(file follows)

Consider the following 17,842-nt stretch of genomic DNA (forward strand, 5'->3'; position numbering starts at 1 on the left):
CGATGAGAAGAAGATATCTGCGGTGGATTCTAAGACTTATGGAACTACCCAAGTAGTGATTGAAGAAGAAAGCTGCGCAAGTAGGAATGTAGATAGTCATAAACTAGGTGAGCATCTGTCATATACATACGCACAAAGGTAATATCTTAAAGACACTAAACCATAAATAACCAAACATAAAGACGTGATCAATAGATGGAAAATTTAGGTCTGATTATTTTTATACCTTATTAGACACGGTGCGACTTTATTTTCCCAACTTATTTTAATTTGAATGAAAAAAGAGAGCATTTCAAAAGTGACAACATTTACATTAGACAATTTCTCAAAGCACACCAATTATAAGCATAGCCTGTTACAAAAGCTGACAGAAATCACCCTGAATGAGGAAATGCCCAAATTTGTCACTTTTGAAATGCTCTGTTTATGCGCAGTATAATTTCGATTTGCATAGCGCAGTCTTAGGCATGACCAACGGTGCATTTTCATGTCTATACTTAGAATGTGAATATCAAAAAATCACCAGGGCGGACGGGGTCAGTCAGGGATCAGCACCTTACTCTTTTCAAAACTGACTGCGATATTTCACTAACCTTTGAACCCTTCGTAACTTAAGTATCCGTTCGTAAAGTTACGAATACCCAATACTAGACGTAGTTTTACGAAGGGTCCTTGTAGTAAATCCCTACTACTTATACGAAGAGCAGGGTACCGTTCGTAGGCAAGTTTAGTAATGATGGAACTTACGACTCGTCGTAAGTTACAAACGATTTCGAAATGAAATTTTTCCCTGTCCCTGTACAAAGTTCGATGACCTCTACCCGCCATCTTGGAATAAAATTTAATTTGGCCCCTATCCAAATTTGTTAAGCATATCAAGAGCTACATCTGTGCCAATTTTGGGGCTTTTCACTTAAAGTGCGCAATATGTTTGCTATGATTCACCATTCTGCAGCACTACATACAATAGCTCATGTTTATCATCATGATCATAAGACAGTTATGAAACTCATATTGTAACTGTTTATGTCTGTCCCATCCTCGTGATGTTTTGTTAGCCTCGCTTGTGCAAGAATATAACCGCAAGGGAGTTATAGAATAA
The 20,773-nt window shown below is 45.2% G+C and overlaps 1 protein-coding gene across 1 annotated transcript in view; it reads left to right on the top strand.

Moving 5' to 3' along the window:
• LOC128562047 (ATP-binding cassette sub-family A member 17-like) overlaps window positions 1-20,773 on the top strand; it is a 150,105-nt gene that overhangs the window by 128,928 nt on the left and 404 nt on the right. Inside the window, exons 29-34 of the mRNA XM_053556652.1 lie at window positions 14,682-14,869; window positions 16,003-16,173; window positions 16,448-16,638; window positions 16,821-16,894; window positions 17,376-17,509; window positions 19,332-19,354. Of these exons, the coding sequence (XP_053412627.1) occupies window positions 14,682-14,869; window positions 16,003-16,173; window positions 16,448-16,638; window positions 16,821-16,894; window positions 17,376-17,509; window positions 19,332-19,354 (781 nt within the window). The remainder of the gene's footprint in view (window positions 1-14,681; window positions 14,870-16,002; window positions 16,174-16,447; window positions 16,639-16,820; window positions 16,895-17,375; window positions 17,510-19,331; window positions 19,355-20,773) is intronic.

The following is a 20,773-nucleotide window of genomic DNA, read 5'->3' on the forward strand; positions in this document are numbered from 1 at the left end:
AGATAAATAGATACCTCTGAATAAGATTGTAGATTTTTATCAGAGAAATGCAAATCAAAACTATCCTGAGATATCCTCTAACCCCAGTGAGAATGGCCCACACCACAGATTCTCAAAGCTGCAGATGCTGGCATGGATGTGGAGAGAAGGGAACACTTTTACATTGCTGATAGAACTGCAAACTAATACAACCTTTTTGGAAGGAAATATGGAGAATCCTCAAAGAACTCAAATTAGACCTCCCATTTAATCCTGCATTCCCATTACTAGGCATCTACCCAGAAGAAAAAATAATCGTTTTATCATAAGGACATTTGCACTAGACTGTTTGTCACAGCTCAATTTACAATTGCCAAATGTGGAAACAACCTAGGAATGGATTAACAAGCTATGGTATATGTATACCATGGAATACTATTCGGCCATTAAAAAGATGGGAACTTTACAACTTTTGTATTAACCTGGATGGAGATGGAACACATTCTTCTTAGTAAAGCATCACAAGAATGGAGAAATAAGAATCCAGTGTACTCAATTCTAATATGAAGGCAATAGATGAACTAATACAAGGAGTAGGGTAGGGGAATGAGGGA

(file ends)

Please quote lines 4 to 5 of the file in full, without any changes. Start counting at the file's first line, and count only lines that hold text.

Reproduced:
Moving 5' to 3' along the window:
• LOC128562047 (ATP-binding cassette sub-family A member 17-like) overlaps window positions 1-20,773 on the top strand; it is a 150,105-nt gene that overhangs the window by 128,928 nt on the left and 404 nt on the right. Inside the window, exons 29-34 of the mRNA XM_053556652.1 lie at window positions 14,682-14,869; window positions 16,003-16,173; window positions 16,448-16,638; window positions 16,821-16,894; window positions 17,376-17,509; window positions 19,332-19,354. Of these exons, the coding sequence (XP_053412627.1) occupies window positions 14,682-14,869; window positions 16,003-16,173; window positions 16,448-16,638; window positions 16,821-16,894; window positions 17,376-17,509; window positions 19,332-19,354 (781 nt within the window). The remainder of the gene's footprint in view (window positions 1-14,681; window positions 14,870-16,002; window positions 16,174-16,447; window positions 16,639-16,820; window positions 16,895-17,375; window positions 17,510-19,331; window positions 19,355-20,773) is intronic.